How to calculate your product nutritional information

The inclusion of nutritional information on your finished product label is a legal requirement in the majority of countries. This information makes it easier for consumers to make better informed food choices. But how do you work out what the nutrient values should be? This post digs into the what, why and how when it comes to educating consumers about your food product.

What is Nutritional Information?

Nutritional information is a collection of nutrients and their values that are present in a food product. The most common nutrients include energy (kilojoules or calories), protein, fat, saturated fat, carbohydrate, sugars, and sodium (a component of salt).  Generally, data per 100g and also per serving size is required.

Declaration of Mandatory Nutrients

Depending on where you are located, the law will stipulate what nutrients are required to be declared. There may be exemptions depending on the type of food that you manufacture. The following table provides a general overview.

Declaration of Mandatory Nutrients

Making Nutrient Claims

If you make a nutritional claim on your food packaging or food label you may also be required to include that data as part of your nutritional information. For example, if you claim your product is ‘high in omega-3’ you would need to declare the omega-3 values.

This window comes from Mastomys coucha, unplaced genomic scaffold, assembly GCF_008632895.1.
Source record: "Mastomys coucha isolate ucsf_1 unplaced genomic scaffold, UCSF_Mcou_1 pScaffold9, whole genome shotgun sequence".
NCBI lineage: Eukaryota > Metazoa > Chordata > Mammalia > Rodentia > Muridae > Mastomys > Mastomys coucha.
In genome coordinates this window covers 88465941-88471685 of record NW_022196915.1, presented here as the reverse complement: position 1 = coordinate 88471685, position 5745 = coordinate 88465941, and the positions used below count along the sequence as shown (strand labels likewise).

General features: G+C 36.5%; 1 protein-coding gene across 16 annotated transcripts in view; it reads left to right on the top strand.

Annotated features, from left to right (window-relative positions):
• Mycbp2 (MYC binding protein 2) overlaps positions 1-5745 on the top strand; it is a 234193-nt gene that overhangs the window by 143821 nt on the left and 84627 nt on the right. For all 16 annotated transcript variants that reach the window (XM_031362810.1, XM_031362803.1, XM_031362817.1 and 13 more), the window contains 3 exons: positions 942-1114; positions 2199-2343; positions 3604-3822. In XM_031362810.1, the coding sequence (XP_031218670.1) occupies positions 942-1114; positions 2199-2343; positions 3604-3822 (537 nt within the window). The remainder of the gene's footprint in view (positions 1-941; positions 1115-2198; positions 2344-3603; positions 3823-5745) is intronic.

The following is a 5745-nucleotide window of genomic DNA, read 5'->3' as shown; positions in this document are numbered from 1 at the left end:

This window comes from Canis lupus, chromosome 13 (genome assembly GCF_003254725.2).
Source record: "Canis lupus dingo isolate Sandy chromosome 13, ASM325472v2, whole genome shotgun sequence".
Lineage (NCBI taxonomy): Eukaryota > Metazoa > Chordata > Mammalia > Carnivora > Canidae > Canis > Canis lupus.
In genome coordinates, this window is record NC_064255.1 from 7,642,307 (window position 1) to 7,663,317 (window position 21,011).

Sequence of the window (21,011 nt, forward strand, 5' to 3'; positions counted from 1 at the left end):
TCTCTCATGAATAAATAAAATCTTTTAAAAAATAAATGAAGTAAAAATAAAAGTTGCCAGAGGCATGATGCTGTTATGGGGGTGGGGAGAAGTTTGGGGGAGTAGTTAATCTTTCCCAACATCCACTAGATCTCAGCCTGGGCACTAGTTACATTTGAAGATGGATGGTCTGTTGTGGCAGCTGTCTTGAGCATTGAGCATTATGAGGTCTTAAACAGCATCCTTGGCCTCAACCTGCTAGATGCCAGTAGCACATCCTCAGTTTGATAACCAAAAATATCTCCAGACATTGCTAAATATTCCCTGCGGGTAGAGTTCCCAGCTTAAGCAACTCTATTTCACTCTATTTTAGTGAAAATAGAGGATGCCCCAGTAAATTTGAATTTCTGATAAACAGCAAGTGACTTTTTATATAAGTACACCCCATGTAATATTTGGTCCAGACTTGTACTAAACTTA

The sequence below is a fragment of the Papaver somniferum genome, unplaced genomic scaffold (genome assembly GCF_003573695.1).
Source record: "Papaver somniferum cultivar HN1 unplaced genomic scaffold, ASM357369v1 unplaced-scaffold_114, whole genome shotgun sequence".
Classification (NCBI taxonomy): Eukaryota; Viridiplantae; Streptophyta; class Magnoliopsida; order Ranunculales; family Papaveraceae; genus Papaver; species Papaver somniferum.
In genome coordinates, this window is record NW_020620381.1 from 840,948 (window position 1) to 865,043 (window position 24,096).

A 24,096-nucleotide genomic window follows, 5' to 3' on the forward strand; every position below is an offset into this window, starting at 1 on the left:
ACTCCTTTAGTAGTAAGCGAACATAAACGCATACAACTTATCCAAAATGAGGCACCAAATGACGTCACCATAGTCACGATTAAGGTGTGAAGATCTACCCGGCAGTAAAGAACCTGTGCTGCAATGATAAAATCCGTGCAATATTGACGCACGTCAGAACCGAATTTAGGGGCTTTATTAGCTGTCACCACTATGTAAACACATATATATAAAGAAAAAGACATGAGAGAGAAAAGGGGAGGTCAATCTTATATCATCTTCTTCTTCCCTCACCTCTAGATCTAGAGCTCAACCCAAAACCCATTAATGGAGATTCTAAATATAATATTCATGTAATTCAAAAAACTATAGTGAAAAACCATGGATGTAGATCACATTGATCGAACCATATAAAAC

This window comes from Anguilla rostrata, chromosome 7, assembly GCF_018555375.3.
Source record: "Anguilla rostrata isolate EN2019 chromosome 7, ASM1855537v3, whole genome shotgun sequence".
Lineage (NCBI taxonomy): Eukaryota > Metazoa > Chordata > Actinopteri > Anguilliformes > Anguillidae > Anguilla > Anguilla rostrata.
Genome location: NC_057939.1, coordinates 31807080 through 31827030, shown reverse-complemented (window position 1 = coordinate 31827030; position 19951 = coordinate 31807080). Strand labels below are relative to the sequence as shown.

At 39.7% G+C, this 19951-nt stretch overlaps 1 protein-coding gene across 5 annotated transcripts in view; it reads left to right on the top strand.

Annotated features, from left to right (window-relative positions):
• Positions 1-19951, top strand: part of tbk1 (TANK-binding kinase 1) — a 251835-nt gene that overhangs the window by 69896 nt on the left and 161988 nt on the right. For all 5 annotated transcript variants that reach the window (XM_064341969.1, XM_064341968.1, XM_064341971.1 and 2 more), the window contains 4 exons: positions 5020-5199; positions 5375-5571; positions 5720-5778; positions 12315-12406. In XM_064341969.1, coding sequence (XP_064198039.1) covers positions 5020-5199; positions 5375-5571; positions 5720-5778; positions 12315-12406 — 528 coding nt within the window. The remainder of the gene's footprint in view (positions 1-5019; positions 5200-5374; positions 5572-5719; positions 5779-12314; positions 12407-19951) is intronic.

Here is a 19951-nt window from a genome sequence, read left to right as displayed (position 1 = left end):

Calculation Methods

There are two ways to determine the nutrition information of your food products. You can determine by laboratory analysis or by calculation. Laboratory Analysis involves you sending your finished product to a laboratory where they will physically test the product using approved methods.

The calculation method involves using your recipe/formulation, raw ingredient nutrient data, and processing losses or gains to calculate the finished products overall nutrient value.

You can complete this process manually or use a nutrient software calculator. In the past, I have used Nutritics, FoodWorks and Nutritionist Pro. Free resources can also be found at Nutrition Panel Calculator (Australia) or at Online Labels.

The manual calculation can be very time-consuming if you have multiple products. I prefer using purpose-built software (Foodworks) as it also provides additional information that is required to appear on a food label. For example, ingredients list, country of origin, allergen statements, daily intake %.